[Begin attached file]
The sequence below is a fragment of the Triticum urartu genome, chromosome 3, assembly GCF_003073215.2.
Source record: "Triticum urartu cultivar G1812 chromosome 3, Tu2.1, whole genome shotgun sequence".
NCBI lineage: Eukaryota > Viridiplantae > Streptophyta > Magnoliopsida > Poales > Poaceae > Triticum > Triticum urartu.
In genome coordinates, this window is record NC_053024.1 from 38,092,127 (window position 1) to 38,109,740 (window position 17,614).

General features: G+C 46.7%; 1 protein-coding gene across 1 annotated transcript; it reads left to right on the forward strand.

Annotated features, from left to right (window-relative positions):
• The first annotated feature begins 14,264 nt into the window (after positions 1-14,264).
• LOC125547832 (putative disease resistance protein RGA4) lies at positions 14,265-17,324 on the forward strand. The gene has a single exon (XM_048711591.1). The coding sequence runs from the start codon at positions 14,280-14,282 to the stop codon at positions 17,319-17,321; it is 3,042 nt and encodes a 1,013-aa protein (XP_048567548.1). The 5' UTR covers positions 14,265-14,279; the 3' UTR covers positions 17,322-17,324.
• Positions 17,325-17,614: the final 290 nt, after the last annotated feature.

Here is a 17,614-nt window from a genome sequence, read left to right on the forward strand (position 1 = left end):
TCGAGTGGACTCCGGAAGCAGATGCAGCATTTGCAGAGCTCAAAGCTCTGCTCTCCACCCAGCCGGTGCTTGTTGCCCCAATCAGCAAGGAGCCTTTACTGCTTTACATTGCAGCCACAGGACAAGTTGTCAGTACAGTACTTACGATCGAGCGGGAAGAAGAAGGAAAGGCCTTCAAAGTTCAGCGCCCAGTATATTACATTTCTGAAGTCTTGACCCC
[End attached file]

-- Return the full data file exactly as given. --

The sequence below is a fragment of the Triticum urartu genome, chromosome 3, assembly GCF_003073215.2.
Source record: "Triticum urartu cultivar G1812 chromosome 3, Tu2.1, whole genome shotgun sequence".
NCBI lineage: Eukaryota > Viridiplantae > Streptophyta > Magnoliopsida > Poales > Poaceae > Triticum > Triticum urartu.
In genome coordinates, this window is record NC_053024.1 from 38,092,127 (window position 1) to 38,109,740 (window position 17,614).

General features: G+C 46.7%; 1 protein-coding gene across 1 annotated transcript; it reads left to right on the forward strand.

Annotated features, from left to right (window-relative positions):
• The first annotated feature begins 14,264 nt into the window (after positions 1-14,264).
• LOC125547832 (putative disease resistance protein RGA4) lies at positions 14,265-17,324 on the forward strand. The gene has a single exon (XM_048711591.1). The coding sequence runs from the start codon at positions 14,280-14,282 to the stop codon at positions 17,319-17,321; it is 3,042 nt and encodes a 1,013-aa protein (XP_048567548.1). The 5' UTR covers positions 14,265-14,279; the 3' UTR covers positions 17,322-17,324.
• Positions 17,325-17,614: the final 290 nt, after the last annotated feature.

Here is a 17,614-nt window from a genome sequence, read left to right on the forward strand (position 1 = left end):
TCGAGTGGACTCCGGAAGCAGATGCAGCATTTGCAGAGCTCAAAGCTCTGCTCTCCACCCAGCCGGTGCTTGTTGCCCCAATCAGCAAGGAGCCTTTACTGCTTTACATTGCAGCCACAGGACAAGTTGTCAGTACAGTACTTACGATCGAGCGGGAAGAAGAAGGAAAGGCCTTCAAAGTTCAGCGCCCAGTATATTACATTTCTGAAGTCTTGACCCC